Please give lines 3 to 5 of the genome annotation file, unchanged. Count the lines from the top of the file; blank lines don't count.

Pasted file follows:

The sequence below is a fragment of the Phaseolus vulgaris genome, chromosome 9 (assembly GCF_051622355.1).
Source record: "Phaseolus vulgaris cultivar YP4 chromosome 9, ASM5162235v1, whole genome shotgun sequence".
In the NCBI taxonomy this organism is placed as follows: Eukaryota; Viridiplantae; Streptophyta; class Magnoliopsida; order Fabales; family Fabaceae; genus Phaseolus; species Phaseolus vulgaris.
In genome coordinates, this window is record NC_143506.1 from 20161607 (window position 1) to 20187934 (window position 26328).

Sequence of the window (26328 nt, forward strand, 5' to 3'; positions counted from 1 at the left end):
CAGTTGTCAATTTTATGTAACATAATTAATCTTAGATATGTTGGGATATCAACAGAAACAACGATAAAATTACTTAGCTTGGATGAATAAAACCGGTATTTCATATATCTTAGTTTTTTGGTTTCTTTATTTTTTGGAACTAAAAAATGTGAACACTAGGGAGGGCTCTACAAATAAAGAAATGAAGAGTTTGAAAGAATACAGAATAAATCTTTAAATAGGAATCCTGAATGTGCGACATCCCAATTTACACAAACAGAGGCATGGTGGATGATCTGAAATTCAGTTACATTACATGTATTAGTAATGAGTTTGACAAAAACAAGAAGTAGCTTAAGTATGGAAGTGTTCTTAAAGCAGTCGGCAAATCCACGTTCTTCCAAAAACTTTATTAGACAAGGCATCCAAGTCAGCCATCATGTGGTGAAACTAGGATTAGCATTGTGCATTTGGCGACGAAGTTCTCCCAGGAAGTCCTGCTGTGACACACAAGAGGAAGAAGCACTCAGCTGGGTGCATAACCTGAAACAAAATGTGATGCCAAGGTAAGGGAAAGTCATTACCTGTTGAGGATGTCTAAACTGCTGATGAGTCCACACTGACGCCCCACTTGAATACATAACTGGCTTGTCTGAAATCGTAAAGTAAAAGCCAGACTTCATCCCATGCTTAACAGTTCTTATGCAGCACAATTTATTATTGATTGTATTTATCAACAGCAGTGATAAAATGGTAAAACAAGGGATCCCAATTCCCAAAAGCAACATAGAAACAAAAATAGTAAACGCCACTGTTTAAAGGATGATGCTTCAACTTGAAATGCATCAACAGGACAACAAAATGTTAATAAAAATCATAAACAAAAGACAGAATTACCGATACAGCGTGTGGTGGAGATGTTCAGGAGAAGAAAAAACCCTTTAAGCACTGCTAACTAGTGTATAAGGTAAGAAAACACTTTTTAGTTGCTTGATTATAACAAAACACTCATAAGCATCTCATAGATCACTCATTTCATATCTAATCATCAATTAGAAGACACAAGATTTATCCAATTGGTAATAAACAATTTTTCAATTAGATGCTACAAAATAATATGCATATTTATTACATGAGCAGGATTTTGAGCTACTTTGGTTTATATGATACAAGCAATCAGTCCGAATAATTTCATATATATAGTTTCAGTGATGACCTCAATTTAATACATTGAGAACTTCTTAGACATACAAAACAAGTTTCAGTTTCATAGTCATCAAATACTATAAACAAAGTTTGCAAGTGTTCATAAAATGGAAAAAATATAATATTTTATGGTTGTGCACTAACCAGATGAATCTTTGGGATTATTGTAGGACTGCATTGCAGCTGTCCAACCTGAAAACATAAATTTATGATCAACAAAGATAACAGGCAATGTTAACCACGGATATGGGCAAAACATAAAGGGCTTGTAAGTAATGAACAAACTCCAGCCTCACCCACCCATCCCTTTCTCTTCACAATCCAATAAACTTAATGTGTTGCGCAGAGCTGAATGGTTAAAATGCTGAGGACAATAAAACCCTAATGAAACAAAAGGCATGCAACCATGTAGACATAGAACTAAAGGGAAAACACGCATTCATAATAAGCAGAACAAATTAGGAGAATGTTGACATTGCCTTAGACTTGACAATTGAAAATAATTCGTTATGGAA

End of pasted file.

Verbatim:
In the NCBI taxonomy this organism is placed as follows: Eukaryota; Viridiplantae; Streptophyta; class Magnoliopsida; order Fabales; family Fabaceae; genus Phaseolus; species Phaseolus vulgaris.
In genome coordinates, this window is record NC_143506.1 from 20161607 (window position 1) to 20187934 (window position 26328).

Sequence of the window (26328 nt, forward strand, 5' to 3'; positions counted from 1 at the left end):